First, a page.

Gold glitters on increasing risk aversion

As increasing fear of a slowdown and recession triggers a sell-off in risky assets

Gold rallied sharply towards the end of last week after trading subdued in the initial part of the week. The global spot gold was threatening to fall to $1,270-1,265 per ounce as it fell below the key support level of $1,280. But the yellow metal reversed sharply higher and surged to test the psychological level of $1,300 after making a low of $1,275. Increasing concerns of the global economy slowing down and fear of a fresh recession helped gold gain safe-haven status and triggered the sharp upward reversal. The global spot gold closed the week at $1,305.58 per ounce, up 1.6 per cent for the week.

Silver, on the other hand, recovered sharply after tumbling about 1.8 per cent intra-week. The global spot silver made a low of $14.30 per ounce and bounced sharply from there, recovering all the loss. Silver closed the week marginally higher by 0.2 per cent at $14.59 per ounce. On the domestic front, the gold and silver futures contract on the Multi Commodity Exchange (MCX) moved in tandem with the global prices. The MCX-Gold futures contract was up 1.8 per cent and closed at ₹32,098 per 10 gm. The MCX-Silver futures contract has closed at ₹36,449 per kg, up 0.2 per cent for the week.

Mounting fears

The fear of the global economy slowing down and the possibility of seeing another recession have been increasing in the market. The US’ recent move to levy tariffs on Mexican imports has added fuel to the concerns. As a result, risky assets such as equities witnessed a strong sell-off and, in turn, safe assets such as bonds rallied sharply, thereby pulling down the yields sharply. The Dow Jones Industrial Average was down 3 per cent and Japan’s Nikkei 225 was down 2.4 per cent. This helped gold gain the safe-haven status and triggered a sharp rally in its prices towards the end of the week.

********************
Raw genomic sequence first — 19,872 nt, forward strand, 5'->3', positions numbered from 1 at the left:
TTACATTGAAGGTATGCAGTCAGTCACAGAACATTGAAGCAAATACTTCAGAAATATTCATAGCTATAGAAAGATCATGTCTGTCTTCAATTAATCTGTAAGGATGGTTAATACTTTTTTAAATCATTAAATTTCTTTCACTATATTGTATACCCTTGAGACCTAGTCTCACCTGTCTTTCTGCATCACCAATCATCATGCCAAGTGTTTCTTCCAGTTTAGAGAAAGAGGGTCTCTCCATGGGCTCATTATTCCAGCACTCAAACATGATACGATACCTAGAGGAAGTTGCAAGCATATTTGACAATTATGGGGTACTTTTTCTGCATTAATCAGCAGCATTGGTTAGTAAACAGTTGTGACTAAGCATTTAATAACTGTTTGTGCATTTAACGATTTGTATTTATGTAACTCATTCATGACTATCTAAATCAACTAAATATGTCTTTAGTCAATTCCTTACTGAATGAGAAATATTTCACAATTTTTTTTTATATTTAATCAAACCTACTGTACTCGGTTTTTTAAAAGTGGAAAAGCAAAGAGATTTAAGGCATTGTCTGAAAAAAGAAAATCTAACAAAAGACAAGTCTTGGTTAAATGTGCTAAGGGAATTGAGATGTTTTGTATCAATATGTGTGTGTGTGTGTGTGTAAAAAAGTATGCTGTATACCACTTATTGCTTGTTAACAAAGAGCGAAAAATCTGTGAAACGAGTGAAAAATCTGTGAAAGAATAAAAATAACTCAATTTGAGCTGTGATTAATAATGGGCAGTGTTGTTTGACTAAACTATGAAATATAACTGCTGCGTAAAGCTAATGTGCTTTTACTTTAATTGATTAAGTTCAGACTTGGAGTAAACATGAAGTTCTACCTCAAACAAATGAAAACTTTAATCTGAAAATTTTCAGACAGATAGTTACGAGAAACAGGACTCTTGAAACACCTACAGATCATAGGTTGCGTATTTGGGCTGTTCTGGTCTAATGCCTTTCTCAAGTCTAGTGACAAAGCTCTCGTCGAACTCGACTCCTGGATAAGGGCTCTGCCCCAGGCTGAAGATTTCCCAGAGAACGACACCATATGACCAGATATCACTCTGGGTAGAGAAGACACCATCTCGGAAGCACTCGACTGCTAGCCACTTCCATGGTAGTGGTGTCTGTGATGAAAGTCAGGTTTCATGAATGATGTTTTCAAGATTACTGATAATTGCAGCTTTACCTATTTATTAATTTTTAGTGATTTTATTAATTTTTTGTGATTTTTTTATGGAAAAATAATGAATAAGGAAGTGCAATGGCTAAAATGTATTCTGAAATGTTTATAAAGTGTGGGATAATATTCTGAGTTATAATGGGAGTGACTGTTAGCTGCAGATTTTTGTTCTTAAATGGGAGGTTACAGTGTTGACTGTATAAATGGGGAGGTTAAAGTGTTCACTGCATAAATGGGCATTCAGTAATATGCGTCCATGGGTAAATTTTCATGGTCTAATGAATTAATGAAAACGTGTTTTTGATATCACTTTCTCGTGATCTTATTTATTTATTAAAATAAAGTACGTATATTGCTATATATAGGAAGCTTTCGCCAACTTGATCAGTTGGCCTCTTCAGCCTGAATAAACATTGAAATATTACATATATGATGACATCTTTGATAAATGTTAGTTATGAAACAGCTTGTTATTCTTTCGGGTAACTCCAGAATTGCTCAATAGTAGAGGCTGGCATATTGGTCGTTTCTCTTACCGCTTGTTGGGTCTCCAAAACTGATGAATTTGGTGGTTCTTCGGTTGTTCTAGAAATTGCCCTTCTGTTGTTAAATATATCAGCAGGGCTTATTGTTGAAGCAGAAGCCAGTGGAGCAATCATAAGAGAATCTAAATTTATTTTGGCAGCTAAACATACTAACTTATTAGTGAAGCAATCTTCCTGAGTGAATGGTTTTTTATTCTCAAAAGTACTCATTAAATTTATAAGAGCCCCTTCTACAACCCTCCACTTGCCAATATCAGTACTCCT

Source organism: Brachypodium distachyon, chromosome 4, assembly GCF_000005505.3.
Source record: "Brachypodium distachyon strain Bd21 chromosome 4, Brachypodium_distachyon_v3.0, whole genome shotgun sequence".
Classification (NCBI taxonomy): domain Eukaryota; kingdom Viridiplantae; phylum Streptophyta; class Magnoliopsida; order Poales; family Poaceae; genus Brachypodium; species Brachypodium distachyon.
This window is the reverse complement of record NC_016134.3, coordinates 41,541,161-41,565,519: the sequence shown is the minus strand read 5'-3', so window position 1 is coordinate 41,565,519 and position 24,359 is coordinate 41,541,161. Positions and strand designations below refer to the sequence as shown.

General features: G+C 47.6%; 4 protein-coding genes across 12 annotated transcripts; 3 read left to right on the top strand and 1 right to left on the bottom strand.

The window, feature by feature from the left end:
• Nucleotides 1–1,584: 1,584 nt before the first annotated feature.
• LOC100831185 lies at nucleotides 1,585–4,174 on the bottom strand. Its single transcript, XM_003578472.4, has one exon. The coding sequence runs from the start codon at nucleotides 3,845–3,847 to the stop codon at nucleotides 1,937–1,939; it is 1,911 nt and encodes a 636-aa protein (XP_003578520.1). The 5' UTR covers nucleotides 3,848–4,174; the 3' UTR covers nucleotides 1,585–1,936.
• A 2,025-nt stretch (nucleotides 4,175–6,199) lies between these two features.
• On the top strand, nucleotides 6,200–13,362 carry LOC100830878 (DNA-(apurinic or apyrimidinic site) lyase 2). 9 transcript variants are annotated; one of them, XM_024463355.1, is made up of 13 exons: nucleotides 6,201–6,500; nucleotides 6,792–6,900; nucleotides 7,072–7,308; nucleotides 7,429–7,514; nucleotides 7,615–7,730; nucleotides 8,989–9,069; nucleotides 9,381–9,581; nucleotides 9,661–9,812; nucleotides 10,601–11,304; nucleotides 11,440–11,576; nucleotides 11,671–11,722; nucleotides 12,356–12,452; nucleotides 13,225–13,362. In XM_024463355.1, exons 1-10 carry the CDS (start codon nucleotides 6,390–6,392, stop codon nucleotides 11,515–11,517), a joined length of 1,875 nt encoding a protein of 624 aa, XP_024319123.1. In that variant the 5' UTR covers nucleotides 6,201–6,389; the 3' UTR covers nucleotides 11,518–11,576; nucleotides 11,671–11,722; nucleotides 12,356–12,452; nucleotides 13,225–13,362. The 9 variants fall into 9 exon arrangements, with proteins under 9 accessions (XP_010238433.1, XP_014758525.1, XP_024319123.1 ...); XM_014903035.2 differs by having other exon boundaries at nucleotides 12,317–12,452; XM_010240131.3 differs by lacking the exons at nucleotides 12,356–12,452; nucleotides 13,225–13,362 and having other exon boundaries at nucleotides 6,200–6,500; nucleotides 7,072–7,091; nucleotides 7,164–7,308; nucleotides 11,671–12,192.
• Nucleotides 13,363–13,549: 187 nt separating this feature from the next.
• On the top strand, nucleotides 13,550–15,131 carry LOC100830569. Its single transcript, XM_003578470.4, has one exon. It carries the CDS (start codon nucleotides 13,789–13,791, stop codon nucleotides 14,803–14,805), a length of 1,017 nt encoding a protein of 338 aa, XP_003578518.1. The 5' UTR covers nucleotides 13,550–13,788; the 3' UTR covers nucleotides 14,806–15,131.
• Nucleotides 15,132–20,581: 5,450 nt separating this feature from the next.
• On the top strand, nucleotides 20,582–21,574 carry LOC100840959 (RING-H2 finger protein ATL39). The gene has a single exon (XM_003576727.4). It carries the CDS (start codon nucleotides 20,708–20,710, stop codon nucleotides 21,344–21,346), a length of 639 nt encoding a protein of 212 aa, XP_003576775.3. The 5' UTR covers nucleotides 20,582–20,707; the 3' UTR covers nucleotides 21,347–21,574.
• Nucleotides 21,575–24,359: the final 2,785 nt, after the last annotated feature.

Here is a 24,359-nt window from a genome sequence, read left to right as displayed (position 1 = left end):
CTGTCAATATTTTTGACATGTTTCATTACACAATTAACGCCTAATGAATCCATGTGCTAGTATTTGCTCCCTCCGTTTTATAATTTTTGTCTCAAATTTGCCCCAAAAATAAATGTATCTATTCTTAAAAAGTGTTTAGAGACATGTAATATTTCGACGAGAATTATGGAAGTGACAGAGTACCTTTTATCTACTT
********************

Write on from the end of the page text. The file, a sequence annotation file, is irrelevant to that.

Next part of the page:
Rate-cut expectation

The fear of a slow down and a recession is increasing the expectation that the US Federal Reserve will cut rates. This is giving additional support for gold prices to move higher. The Fed has indicated that the rates would broadly remain unchanged for the rest of the year but has not signalled anything regarding a rate cut. Given the current market situation, it will be interesting to watch the Fed meeting scheduled for June 19. Any new hint from the Fed to cut rates will be a positive for gold.

Gold outlook

The strong surge and a decisive close above the psychological level of $1,300 is a positive for gold ($1,305.58 per ounce). The immediate support is at $1,297 and then the next significant one is at $1,292. These supports are likely to limit the downside in the coming days. Though there is resistance near $1,310, gold is likely to breach it and rally towards $1,325-1,330 this week.

On the domestic front, the strong rise past ₹31,500 last week keeps the broader ₹31,230-32,550 sideways range intact for the MCX-Gold (₹32,098 per 10 gm) futures contract. Within this range, the outlook is bullish for the contract to test ₹32,500 — the upper end of the range — in the near term. A strong break above ₹32,550 will boost the momentum and take the contract higher to ₹33,000 and ₹33,500. But a pull-back from ₹32,500 will keep the sideways range intact and drag the contract lower to ₹32,000 and ₹31,500 levels again.

Silver outlook

Unlike gold, silver ($14.59 per ounce) is looking mixed from a near-term perspective. Key resistances are poised at $14.70 and $14.80. Only a strong break above $14.80 will turn the outlook bullish. But such a strong rise looks less probable. So, as long as silver remains below $14.80, it could underperform gold and fall to $14.30-14.25 again.

The MCX-Silver (₹36,449 per kg) has resistances at ₹36,800 and ₹37,000. Though these resistances can be tested in the near term, only a break below ₹37,000 will turn the outlook bullish. The targets above ₹37,000 are ₹37,200 and ₹37,700. On the other hand, if the contract reverses lower from ₹37,000, a pull-back move to ₹36,000 is possible again. In such a scenario, the overall downtrend will remain intact and the contract will remain vulnerable for a fall to ₹35,500 or even lower in the coming weeks.

The writer is Chief Research Analyst at Kshitij Consultancy Services

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